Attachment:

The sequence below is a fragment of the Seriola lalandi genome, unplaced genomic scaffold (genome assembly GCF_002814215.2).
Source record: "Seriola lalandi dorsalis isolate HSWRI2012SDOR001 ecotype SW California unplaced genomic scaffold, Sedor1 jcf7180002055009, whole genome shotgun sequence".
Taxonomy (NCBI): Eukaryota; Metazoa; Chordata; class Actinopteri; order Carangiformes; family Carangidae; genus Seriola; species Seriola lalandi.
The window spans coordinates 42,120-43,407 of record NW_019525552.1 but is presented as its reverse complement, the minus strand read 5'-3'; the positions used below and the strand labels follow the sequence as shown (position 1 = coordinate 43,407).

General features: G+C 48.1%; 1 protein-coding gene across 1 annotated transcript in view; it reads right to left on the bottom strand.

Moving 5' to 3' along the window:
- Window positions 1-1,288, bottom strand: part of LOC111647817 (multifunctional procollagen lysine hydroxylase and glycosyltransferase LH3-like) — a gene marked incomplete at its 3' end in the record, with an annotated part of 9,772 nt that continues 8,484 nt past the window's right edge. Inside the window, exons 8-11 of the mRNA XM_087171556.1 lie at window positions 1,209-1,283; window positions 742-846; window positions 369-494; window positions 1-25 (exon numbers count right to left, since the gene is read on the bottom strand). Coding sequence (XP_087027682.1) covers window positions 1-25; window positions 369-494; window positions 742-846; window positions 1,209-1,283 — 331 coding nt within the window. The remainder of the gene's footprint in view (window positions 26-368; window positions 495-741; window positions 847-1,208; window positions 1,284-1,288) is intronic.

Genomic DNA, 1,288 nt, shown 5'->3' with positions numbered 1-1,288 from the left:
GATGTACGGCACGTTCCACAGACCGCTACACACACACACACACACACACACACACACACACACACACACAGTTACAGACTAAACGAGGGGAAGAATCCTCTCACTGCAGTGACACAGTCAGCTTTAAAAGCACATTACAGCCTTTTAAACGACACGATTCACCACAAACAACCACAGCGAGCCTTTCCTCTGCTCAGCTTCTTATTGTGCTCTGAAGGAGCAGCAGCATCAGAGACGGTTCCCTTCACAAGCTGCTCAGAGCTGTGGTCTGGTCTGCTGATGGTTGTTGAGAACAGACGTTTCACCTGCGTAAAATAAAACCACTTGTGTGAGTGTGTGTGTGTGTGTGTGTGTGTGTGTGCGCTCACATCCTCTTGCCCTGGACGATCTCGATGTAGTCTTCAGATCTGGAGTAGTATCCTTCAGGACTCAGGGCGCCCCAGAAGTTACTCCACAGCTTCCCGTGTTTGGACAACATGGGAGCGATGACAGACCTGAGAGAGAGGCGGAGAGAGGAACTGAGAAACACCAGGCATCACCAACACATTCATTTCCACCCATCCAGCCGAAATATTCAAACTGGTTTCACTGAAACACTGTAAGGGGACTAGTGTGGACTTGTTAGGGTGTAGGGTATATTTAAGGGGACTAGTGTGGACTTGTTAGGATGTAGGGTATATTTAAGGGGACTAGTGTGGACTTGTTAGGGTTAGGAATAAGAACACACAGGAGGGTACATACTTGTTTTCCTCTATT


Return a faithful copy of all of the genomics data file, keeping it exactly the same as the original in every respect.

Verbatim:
The sequence below is a fragment of the Seriola lalandi genome, unplaced genomic scaffold (genome assembly GCF_002814215.2).
Source record: "Seriola lalandi dorsalis isolate HSWRI2012SDOR001 ecotype SW California unplaced genomic scaffold, Sedor1 jcf7180002055009, whole genome shotgun sequence".
Taxonomy (NCBI): Eukaryota; Metazoa; Chordata; class Actinopteri; order Carangiformes; family Carangidae; genus Seriola; species Seriola lalandi.
The window spans coordinates 42,120-43,407 of record NW_019525552.1 but is presented as its reverse complement, the minus strand read 5'-3'; the positions used below and the strand labels follow the sequence as shown (position 1 = coordinate 43,407).

General features: G+C 48.1%; 1 protein-coding gene across 1 annotated transcript in view; it reads right to left on the bottom strand.

Moving 5' to 3' along the window:
- Window positions 1-1,288, bottom strand: part of LOC111647817 (multifunctional procollagen lysine hydroxylase and glycosyltransferase LH3-like) — a gene marked incomplete at its 3' end in the record, with an annotated part of 9,772 nt that continues 8,484 nt past the window's right edge. Inside the window, exons 8-11 of the mRNA XM_087171556.1 lie at window positions 1,209-1,283; window positions 742-846; window positions 369-494; window positions 1-25 (exon numbers count right to left, since the gene is read on the bottom strand). Coding sequence (XP_087027682.1) covers window positions 1-25; window positions 369-494; window positions 742-846; window positions 1,209-1,283 — 331 coding nt within the window. The remainder of the gene's footprint in view (window positions 26-368; window positions 495-741; window positions 847-1,208; window positions 1,284-1,288) is intronic.

Genomic DNA, 1,288 nt, shown 5'->3' with positions numbered 1-1,288 from the left:
GATGTACGGCACGTTCCACAGACCGCTACACACACACACACACACACACACACACACACACACACACACAGTTACAGACTAAACGAGGGGAAGAATCCTCTCACTGCAGTGACACAGTCAGCTTTAAAAGCACATTACAGCCTTTTAAACGACACGATTCACCACAAACAACCACAGCGAGCCTTTCCTCTGCTCAGCTTCTTATTGTGCTCTGAAGGAGCAGCAGCATCAGAGACGGTTCCCTTCACAAGCTGCTCAGAGCTGTGGTCTGGTCTGCTGATGGTTGTTGAGAACAGACGTTTCACCTGCGTAAAATAAAACCACTTGTGTGAGTGTGTGTGTGTGTGTGTGTGTGTGTGTGCGCTCACATCCTCTTGCCCTGGACGATCTCGATGTAGTCTTCAGATCTGGAGTAGTATCCTTCAGGACTCAGGGCGCCCCAGAAGTTACTCCACAGCTTCCCGTGTTTGGACAACATGGGAGCGATGACAGACCTGAGAGAGAGGCGGAGAGAGGAACTGAGAAACACCAGGCATCACCAACACATTCATTTCCACCCATCCAGCCGAAATATTCAAACTGGTTTCACTGAAACACTGTAAGGGGACTAGTGTGGACTTGTTAGGGTGTAGGGTATATTTAAGGGGACTAGTGTGGACTTGTTAGGATGTAGGGTATATTTAAGGGGACTAGTGTGGACTTGTTAGGGTTAGGAATAAGAACACACAGGAGGGTACATACTTGTTTTCCTCTATT